When done well, megaprojects can create employment, improve productivity, reduce production costs and provide great benefit to consumers. The Guggenheim Museum Bilbao was built to budget, was on time and has delivered its promised benefits. Flyvbjerg says that’s the result of good management. “The people who were in charge knew what they were doing. They were very experienced – not just the architect but also the client. They were very determined.”
But Bilbao is a rare megaproject success. And with an economic scale so great, megaprojects can have a truly damaging impact on entire economies when they’re done poorly. Problems during the opening weeks of Hong Kong’s Chek Lap Kok airport in 1998 caused economic damage estimated at 0.1 per cent of GDP.
Cost overruns and benefit shortfalls of up to 50 per cent are common, and those reaching beyond 50 per cent are not rare. This means that some megaprojects are simply unviable. This is Flyvbjerg’s view of Sydney’s A$1.6 billion Lane Cove Tunnel, which went into receivership in 2010, three years after opening. Despite predictions that up to 115,000 vehicles a day would use the route, the average daily traffic barely hit half that mark by 2010.
Don’t fall for the flim-flam
So where are the misjudgements coming from? Megaprojects rest on business cases, cost-benefit analyses and impact assessments, both social and environmental. Clearly these assessments are inadequate.It is often argued that if people always knew the real costs and benefits from the start, nothing would ever get built. But Flyvbjerg argues that the “ingrained habit” of underestimating costs and overstating benefits leads people to build the wrong projects. “[It] creates a distorted hall-of-mirrors in which it is extremely difficult to decide which projects deserve undertaking and which do not,” he insists.
And Hein sees something close to outright deception. “People basically say whatever needs to be said to get a project started,” says Hein. “So the bottom line is all we really want to do with a business case is start a project, because once it starts, no one stops it. Once you have sunk $500 million into an infrastructure project, people go ‘well, you may as well finish it’.”
But good governance is slowly being put into practice, he says. After all, the bigger the megaproject, the higher the fall for leaders when things go wrong. In 2010, BP’s then CEO Tony Hayward was replaced after the Deepwater Horizon rig blew up in the Gulf of Mexico, unleashing the worst oil spill in US history. BP was fined US$4.5 billion, and by 2013 had spent more than US$42 billion on various settlements. Flyvbjerg says such disasters are causing leaders to reconsider their megaproject delivery.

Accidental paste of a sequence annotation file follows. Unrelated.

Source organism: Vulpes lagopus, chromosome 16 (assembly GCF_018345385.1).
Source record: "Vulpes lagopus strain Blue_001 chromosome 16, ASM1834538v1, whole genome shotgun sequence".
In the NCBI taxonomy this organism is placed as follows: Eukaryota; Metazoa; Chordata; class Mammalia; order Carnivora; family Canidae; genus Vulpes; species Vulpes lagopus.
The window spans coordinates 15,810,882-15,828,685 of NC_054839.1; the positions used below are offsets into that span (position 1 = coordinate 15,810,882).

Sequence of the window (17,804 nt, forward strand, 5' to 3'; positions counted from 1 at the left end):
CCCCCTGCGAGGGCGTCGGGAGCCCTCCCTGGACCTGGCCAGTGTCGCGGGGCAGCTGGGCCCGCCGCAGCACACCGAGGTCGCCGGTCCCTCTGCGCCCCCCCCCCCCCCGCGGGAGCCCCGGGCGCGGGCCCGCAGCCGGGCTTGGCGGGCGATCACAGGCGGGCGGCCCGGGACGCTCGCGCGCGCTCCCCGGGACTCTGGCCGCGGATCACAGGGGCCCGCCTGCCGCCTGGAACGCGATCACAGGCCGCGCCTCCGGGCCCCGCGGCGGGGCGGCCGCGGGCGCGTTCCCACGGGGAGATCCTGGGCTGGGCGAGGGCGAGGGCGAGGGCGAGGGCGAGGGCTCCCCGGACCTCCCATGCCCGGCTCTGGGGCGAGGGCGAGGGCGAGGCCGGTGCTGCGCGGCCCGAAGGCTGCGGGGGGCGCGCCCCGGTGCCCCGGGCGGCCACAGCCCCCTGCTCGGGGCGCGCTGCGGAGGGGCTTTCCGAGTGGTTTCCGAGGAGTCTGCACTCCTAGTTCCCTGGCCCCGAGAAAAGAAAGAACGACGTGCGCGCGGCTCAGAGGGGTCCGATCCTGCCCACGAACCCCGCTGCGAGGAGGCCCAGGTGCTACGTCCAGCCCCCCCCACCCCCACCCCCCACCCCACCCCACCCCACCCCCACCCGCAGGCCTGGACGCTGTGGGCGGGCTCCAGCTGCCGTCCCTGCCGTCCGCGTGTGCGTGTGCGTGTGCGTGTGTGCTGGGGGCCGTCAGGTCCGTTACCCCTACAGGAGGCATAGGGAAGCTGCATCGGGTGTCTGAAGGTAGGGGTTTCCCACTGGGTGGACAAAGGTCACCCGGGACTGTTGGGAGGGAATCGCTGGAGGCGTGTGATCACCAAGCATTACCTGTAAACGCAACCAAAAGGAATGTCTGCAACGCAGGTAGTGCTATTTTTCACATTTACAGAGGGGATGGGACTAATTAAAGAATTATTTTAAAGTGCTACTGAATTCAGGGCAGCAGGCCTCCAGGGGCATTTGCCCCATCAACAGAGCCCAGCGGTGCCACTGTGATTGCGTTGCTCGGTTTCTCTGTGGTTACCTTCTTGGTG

Legislation enacted after the collapse of Enron, such as Sarbanes-Oxley in the US which penalises deception, and other regulations that came in the wake of the global financial crisis, are prompting more prudent decision-making.
Hein adds that education is key to megaproject reform. “One of the struggles that we have is educating people around the philosophy that getting money out the door and getting projects started is a measure of success. We’ve got to get past that. The UK is a little further advanced on this than we are.”
A recent review conducted by the Victorian state parliament suggested government bodies should use similar projects as benchmarks to help identify unrealistic project costs and delivery time frames. It also recommended creating independent bodies with dedicated public infrastructure planning and procurement functions that operate at arms-length from government departments, including the treasury.
For Nolan Bear, the path to success for megaproject development is clear. “In a way it all comes back to professionalism. Professionalism says ‘I want the truth’. Professionalism says ‘I’m not going to tell lies’. Professionalism says ‘I want the best result for the community’.”
Big builds – who does it better?
One theory suggests that authoritarian governments are better at megaproject delivery than democratic governments. “It’s called the hard state versus the soft state theory,” explains project management expert Bent Flyvbjerg. “Hard states are authoritarian states and they’re supposed to be better and more effective because they don’t have as many rules and regulations and it’s easier to dictate.” Soft states, the theory says, have more hoops to jump through, with more stakeholders and environmental and health and safety laws that are often more stringent.
"The problem is that we want to eat the whole elephant, not just nibble on its ear." Deborah Hein
But Flyvbjerg says the theory is not yet proven. “We haven’t found a country that has the magic formula for how to deliver megaprojects successfully, consistently.”
Infrastructure across Asia
Urbanisation and a growing middle class are increasing infrastructure investment across Asia. Bent Flyvbjerg from Oxford University’s Saïd Business School says China’s US$300 billion high-speed rail program is spectacular.
“No one has ever built that much rail so quickly. Certainly China is able to leverage resources to an extent that no other nation has done, but that’s not necessarily efficient – it’s just being able to spend a lot of money very quickly and that could be very inefficient. The high-speed rail network is a very conspicuous manifestation of [access] to funds. We don’t have the data to tell if it’s a success or not,” he says.
Julian Vella, partner and Asia-Pacific head of global infrastructure at KPMG, says that South-East Asia has a significant need for large-scale infrastructure. “The region is working towards a greater degree of economic integration, which in itself suggests a greater level of cross-border infrastructure project delivery.”
This requires megaproject developers to navigate across political borders, as well as the technical and financing issues.
“The Malaysia to Singapore high-speed rail project is a massive project that requires two countries to come together to agree on the best way of taking that project forward, beyond all of the technical issues,” says Vella.
The high-speed underground rail line between Hong Kong and mainland China is now 60 per cent complete. “It’s the only 100 per cent underground high-speed rail system in the world, constructed smack in the middle of downtown Hong Kong, which is very densely populated. It’s a really difficult project,” warns Flyvbjerg.
This article is from the May 2015 issue of INTHEBLACK.